Cosmetic uses

Black piedra is sometimes cultivated for cosmetic purposes due to social factors that favour a specific hair colour, which makes them more attractive in their society. Several Indian tribes located from Panama have been known to use several methods in order to darken the hair of albino individuals within their community. One of these methods is the cultivation of black piedra for an extensive period of time in the individuals hair.[15] In Malaysia the nodules of black piedra are very attractive and women are encouraged to sleep with their hair buried in the soil to encourage growth of the black nodules.[16]

Similar taxa

The genus Piedraia contains another species known as Piedraia quintanilhae, which is more common in chimpanzees than humans. It differs from P. hortae in terms of the ascospores do not have any attachments.[17] Another species known as Trichosporon biegelii is commonly known to cause white piedra . White piedra is more common in temperate and semitropical climates,[18] such as South America, Asia, Europe, Japan, and parts of the southern United States. Black piedra usually affects scalp hair, whereas white piedra is more commonly found in pubic hair, axillary hair, beards, moustaches, and eyelashes.[19][20] White piedra affects horses and monkeys, in addition to humans and the nodules are white and brown in colour and can be easily detached from the hair shaft. White piedra is treated by using topical and antifungal agents, but a more effective approach is to use itraconazole therapy.[18] Recent studies have shown that the black, lichen-colonizing fungus, Xanthoriicola physciae, is closely related to P. hortae.[21]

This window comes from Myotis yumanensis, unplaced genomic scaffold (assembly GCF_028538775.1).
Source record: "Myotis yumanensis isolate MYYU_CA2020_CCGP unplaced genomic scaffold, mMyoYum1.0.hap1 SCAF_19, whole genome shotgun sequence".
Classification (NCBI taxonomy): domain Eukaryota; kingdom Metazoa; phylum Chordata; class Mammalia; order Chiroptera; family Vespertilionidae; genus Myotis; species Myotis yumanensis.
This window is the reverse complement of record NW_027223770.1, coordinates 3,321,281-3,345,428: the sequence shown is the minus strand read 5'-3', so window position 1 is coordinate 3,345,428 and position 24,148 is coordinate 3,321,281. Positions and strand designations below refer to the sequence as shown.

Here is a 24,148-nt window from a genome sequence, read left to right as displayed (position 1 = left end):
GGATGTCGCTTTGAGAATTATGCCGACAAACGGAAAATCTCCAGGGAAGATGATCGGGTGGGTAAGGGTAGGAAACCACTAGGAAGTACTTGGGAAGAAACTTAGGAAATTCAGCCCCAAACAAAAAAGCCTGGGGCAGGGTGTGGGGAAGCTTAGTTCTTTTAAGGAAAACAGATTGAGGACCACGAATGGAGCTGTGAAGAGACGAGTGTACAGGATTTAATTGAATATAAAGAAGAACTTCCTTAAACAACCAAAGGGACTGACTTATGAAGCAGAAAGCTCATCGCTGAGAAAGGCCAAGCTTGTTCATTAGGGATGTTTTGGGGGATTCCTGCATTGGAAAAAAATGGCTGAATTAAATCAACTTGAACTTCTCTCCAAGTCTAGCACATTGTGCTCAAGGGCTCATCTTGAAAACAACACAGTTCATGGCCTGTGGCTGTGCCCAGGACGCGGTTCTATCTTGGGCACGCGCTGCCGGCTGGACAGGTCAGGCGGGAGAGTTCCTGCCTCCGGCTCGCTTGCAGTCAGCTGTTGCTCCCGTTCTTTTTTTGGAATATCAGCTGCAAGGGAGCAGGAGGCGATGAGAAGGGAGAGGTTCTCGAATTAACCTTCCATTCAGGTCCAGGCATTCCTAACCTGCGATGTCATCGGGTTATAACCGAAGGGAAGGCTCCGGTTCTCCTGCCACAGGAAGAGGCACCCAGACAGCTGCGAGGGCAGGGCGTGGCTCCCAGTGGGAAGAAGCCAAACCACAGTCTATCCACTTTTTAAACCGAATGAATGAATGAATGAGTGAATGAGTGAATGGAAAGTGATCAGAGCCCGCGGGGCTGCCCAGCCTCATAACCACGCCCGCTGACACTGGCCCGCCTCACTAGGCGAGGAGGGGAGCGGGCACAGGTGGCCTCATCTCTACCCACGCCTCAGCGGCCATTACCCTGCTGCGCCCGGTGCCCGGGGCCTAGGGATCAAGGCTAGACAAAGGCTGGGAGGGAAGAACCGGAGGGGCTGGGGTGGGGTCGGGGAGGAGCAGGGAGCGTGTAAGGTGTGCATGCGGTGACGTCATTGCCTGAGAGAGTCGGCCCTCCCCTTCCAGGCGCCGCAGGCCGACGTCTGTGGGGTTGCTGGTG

1. ^ "Piedraia hortae (Brumpt) Fonseca & Leão". MycoBank. International Mycological Association. Retrieved 2014-12-09. 
  2. ^ a b c Schwartz, R.A. (2004). "Superficial fungal infections". Lancet 364 (9440): 1173–82. PMID 15451228. doi:10.1016/S0140-6736(04)17107-9. 
  3. ^ a b c Figueras, M.J.; Guarro, J (1997). "X-ray microanalysis of black piedra". Antonie Van Leeuwenhoek (Kluwer Academic Publishers) 72 (4): 275–281. PMID 9442268. doi:10.1023/a:1000409311166. 
  4. ^ a b Bonifaz, Alexandro; Gómez-Daza, F; Paredes, V; Ponce, R. M. (2010). "Tinea versicolor, tinea nigra, white piedra, and black piedra". Clinics in Dermatology 28 (2): 140–145. PMID 20347655. doi:10.1016/j.clindermatol.2009.12.004. 
  5. ^ a b Paixao, G.C (2001). "A patient clinical lesion of black piedra and mycological diagnosis of white piedra". Clinical Microbiology Newsletter 23: 55–58. ISSN 0196-4399. doi:10.1016/s0196-4399(01)80015-5. 
  6. ^ a b Figueras, M.J.; Guarro, J; Zaror, L (1997). "Ultrastructural aspects of hair digestion in black piedra infection". Journal of Medical and Veterinary Mycology 35 (1): 1–6. PMID 9061578. doi:10.1080/02681219780000791.